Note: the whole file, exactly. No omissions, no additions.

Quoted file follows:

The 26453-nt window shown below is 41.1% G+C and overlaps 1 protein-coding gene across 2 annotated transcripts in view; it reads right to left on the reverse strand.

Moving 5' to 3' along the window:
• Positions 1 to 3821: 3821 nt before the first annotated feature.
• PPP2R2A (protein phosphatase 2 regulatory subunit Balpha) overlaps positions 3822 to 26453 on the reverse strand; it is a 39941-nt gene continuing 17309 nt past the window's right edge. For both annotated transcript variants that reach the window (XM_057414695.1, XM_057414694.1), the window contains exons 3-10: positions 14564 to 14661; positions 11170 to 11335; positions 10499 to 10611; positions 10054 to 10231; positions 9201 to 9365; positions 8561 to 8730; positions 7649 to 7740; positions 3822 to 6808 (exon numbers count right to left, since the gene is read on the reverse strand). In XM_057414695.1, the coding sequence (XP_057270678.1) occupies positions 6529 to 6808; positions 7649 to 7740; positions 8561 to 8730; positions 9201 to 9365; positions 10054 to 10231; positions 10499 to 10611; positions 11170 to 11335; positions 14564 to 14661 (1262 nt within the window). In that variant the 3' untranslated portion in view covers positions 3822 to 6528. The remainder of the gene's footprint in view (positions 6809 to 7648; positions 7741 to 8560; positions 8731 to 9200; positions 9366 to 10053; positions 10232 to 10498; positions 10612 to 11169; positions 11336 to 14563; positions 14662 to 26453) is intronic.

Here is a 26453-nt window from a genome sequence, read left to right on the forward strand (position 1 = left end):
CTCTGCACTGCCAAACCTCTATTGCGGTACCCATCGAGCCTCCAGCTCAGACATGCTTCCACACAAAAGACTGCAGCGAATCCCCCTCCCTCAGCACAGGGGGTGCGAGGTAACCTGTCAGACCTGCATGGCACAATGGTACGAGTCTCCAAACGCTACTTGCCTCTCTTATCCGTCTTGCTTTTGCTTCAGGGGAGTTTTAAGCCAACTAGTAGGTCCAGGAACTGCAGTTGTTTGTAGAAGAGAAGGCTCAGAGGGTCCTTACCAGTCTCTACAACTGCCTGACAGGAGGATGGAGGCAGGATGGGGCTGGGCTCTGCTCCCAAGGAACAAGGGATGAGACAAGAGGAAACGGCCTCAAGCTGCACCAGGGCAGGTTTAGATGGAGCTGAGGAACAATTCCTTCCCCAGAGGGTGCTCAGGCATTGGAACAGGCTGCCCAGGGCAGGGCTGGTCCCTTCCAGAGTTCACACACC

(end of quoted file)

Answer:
The 26453-nt window shown below is 41.1% G+C and overlaps 1 protein-coding gene across 2 annotated transcripts in view; it reads right to left on the reverse strand.

Moving 5' to 3' along the window:
• Positions 1 to 3821: 3821 nt before the first annotated feature.
• PPP2R2A (protein phosphatase 2 regulatory subunit Balpha) overlaps positions 3822 to 26453 on the reverse strand; it is a 39941-nt gene continuing 17309 nt past the window's right edge. For both annotated transcript variants that reach the window (XM_057414695.1, XM_057414694.1), the window contains exons 3-10: positions 14564 to 14661; positions 11170 to 11335; positions 10499 to 10611; positions 10054 to 10231; positions 9201 to 9365; positions 8561 to 8730; positions 7649 to 7740; positions 3822 to 6808 (exon numbers count right to left, since the gene is read on the reverse strand). In XM_057414695.1, the coding sequence (XP_057270678.1) occupies positions 6529 to 6808; positions 7649 to 7740; positions 8561 to 8730; positions 9201 to 9365; positions 10054 to 10231; positions 10499 to 10611; positions 11170 to 11335; positions 14564 to 14661 (1262 nt within the window). In that variant the 3' untranslated portion in view covers positions 3822 to 6528. The remainder of the gene's footprint in view (positions 6809 to 7648; positions 7741 to 8560; positions 8731 to 9200; positions 9366 to 10053; positions 10232 to 10498; positions 10612 to 11169; positions 11336 to 14563; positions 14662 to 26453) is intronic.

Here is a 26453-nt window from a genome sequence, read left to right on the forward strand (position 1 = left end):
CTCTGCACTGCCAAACCTCTATTGCGGTACCCATCGAGCCTCCAGCTCAGACATGCTTCCACACAAAAGACTGCAGCGAATCCCCCTCCCTCAGCACAGGGGGTGCGAGGTAACCTGTCAGACCTGCATGGCACAATGGTACGAGTCTCCAAACGCTACTTGCCTCTCTTATCCGTCTTGCTTTTGCTTCAGGGGAGTTTTAAGCCAACTAGTAGGTCCAGGAACTGCAGTTGTTTGTAGAAGAGAAGGCTCAGAGGGTCCTTACCAGTCTCTACAACTGCCTGACAGGAGGATGGAGGCAGGATGGGGCTGGGCTCTGCTCCCAAGGAACAAGGGATGAGACAAGAGGAAACGGCCTCAAGCTGCACCAGGGCAGGTTTAGATGGAGCTGAGGAACAATTCCTTCCCCAGAGGGTGCTCAGGCATTGGAACAGGCTGCCCAGGGCAGGGCTGGTCCCTTCCAGAGTTCACACACC